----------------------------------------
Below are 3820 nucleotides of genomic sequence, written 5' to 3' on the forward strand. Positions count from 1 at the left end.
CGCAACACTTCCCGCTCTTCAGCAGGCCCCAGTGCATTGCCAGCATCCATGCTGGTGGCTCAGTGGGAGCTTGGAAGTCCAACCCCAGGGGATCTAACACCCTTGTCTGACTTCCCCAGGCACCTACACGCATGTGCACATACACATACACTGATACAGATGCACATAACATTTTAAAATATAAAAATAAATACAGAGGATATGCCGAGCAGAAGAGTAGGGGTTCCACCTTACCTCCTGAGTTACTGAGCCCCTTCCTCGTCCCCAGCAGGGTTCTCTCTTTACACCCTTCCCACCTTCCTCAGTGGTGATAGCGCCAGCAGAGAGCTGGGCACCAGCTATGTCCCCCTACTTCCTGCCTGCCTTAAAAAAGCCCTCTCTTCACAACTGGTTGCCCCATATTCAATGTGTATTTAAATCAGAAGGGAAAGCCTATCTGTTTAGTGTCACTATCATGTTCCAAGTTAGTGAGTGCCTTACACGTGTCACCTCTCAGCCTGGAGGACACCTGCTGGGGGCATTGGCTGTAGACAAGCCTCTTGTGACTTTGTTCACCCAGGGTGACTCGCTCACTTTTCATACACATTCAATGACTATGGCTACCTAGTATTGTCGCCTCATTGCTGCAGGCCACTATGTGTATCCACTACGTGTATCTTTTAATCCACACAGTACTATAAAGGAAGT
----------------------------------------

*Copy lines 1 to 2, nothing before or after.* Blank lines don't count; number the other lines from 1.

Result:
Below are 3820 nucleotides of genomic sequence, written 5' to 3' on the forward strand. Positions count from 1 at the left end.
CGCAACACTTCCCGCTCTTCAGCAGGCCCCAGTGCATTGCCAGCATCCATGCTGGTGGCTCAGTGGGAGCTTGGAAGTCCAACCCCAGGGGATCTAACACCCTTGTCTGACTTCCCCAGGCACCTACACGCATGTGCACATACACATACACTGATACAGATGCACATAACATTTTAAAATATAAAAATAAATACAGAGGATATGCCGAGCAGAAGAGTAGGGGTTCCACCTTACCTCCTGAGTTACTGAGCCCCTTCCTCGTCCCCAGCAGGGTTCTCTCTTTACACCCTTCCCACCTTCCTCAGTGGTGATAGCGCCAGCAGAGAGCTGGGCACCAGCTATGTCCCCCTACTTCCTGCCTGCCTTAAAAAAGCCCTCTCTTCACAACTGGTTGCCCCATATTCAATGTGTATTTAAATCAGAAGGGAAAGCCTATCTGTTTAGTGTCACTATCATGTTCCAAGTTAGTGAGTGCCTTACACGTGTCACCTCTCAGCCTGGAGGACACCTGCTGGGGGCATTGGCTGTAGACAAGCCTCTTGTGACTTTGTTCACCCAGGGTGACTCGCTCACTTTTCATACACATTCAATGACTATGGCTACCTAGTATTGTCGCCTCATTGCTGCAGGCCACTATGTGTATCCACTACGTGTATCTTTTAATCCACACAGTACTATAAAGGAAGT